Bayesian estimation of regime-switching GARCH models
Project responsable David Ardia
Project partner Lennart Hoogerheide
Herman Van Dijk
Abstract The purpose of this project is to extend the work of my Ph.D. thesis on the Bayesian estimation of Markovswitching GARCH (MS-GARCH) models. In particular, I will pursue three extensions of Ardia (2007). First, a generalization of the MS-GARCH model will be undertaken by allowing the transition probabilities to change over time according to some exogenous variables; the approaches proposed by Filardo and Gordon (1998) and Geweke and Keane (2007) will be used as starting point for my research. My aim will be to identify empirically if these exogenous factors influence the triggering mechanism of the volatility process, and if the impact varies across regimes. The Bayesian approach is particularly well suited to estimate this model and should allow to discriminate between the two specifications for the transition probabilities’ dynamics through the estimation of the Bayes factors. Second, I will develop a MS-GARCH-in-mean model by broadening the initial work of Engle et al. (1987) to account for different regimes in the volatility process. My approach will permit to test for the presence of a dynamic risk premium in the data and if the price of risk is different between the regimes. To my knowledge, this kind of model has not been proposed yet in the financial literature. The Bayesian approach offers an attractive estimation technique since it avoids the estimation difficulties encountered with the maximum likelihood technique. Moreover, the estimation of the Bayes factors will permit to determine which functional form (linear or logarithmic) and which measure of risk (variance or standard deviation) should be retained when modeling financial returns. Third, I will consider a MS-GARCH model with an asymmetric threshold specification for the conditional variance in each regime. This new class of model will allow to determine whether a leverage effect is present in the data, at which level it appears, and if the asymmetry is different between the regimes. For this class of models, the classical asymptotic distribution theory for the maximum likelihood estimator is inoperable, because the log-likelihood function is nondifferentiable. Fortunately, this difficulty disappears when Bayesian methods are used. Moreover, testing the presence of a leverage effect at a non-zero level could be achieved through the estimation of Bayes factors.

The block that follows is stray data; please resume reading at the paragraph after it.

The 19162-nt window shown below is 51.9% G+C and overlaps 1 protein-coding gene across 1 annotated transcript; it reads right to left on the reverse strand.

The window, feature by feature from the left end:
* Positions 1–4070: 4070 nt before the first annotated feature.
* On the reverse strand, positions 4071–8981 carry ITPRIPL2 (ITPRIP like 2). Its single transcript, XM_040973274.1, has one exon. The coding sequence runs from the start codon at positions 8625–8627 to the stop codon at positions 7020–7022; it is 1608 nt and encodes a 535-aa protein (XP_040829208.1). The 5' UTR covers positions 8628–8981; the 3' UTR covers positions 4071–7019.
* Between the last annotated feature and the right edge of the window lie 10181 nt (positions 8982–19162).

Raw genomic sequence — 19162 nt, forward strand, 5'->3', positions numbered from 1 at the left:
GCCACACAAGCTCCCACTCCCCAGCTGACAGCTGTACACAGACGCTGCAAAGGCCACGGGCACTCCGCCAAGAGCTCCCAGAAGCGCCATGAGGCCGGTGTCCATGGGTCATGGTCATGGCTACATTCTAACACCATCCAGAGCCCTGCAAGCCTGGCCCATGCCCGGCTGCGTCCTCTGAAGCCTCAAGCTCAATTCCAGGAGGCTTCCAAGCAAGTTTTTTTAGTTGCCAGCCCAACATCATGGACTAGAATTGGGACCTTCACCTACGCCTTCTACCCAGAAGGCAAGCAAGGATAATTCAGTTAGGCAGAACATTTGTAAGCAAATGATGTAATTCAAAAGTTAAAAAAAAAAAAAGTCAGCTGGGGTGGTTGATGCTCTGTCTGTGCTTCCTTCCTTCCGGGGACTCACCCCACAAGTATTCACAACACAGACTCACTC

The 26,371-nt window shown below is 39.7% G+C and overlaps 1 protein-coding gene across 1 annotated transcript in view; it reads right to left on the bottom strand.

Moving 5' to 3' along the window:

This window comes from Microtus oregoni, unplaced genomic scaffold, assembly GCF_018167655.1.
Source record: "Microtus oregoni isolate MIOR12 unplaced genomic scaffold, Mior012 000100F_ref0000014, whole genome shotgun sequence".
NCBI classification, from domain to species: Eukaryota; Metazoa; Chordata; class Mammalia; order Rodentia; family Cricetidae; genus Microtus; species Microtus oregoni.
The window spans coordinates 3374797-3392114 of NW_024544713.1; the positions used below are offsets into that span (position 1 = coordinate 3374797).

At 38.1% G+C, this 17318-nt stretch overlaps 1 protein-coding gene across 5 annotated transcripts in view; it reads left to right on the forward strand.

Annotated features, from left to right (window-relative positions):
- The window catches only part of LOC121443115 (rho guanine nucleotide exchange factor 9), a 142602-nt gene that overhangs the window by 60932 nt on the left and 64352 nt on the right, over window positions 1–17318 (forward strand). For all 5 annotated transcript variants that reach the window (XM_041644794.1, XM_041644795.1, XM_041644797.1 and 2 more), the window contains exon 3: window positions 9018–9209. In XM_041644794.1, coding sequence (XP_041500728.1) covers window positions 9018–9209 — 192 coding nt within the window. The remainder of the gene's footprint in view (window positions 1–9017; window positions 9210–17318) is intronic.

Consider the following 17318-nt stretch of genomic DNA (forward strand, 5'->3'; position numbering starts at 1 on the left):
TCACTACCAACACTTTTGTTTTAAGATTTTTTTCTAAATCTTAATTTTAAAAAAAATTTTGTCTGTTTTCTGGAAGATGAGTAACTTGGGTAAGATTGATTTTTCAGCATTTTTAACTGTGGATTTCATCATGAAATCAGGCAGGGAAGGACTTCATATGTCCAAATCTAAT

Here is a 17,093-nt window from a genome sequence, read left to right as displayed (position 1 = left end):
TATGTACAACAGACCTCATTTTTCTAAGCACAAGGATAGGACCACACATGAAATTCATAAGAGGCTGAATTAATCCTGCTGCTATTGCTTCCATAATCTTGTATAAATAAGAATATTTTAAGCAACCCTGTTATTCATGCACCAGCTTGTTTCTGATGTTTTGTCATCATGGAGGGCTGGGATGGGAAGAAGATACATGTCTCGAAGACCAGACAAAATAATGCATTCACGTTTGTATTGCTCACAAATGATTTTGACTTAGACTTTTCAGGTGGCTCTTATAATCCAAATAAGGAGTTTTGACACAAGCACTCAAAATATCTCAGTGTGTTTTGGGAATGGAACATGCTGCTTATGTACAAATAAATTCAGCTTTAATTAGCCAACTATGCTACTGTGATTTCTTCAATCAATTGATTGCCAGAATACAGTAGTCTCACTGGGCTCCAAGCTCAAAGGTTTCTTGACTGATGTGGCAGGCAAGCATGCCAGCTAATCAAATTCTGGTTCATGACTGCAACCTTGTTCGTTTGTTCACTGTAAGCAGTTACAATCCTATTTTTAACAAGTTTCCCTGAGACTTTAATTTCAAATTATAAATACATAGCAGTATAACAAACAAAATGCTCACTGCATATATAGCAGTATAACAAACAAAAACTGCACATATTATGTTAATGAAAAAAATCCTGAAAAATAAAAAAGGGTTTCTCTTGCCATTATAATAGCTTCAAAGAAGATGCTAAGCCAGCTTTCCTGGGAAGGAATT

Keywords GARCH, bayesian, volatility, Markov-switching
Project homepage http://p3.snf.ch/project-121441
Type of project Applied research project
Research area Economics
Method of financing Swiss National Science Foundation
Status Completed
Start of project 3-2008
End of project 2-2009
Overall budget 54,000 CHF
Additional info Fellowships for prospective researchers
Contact David Ardia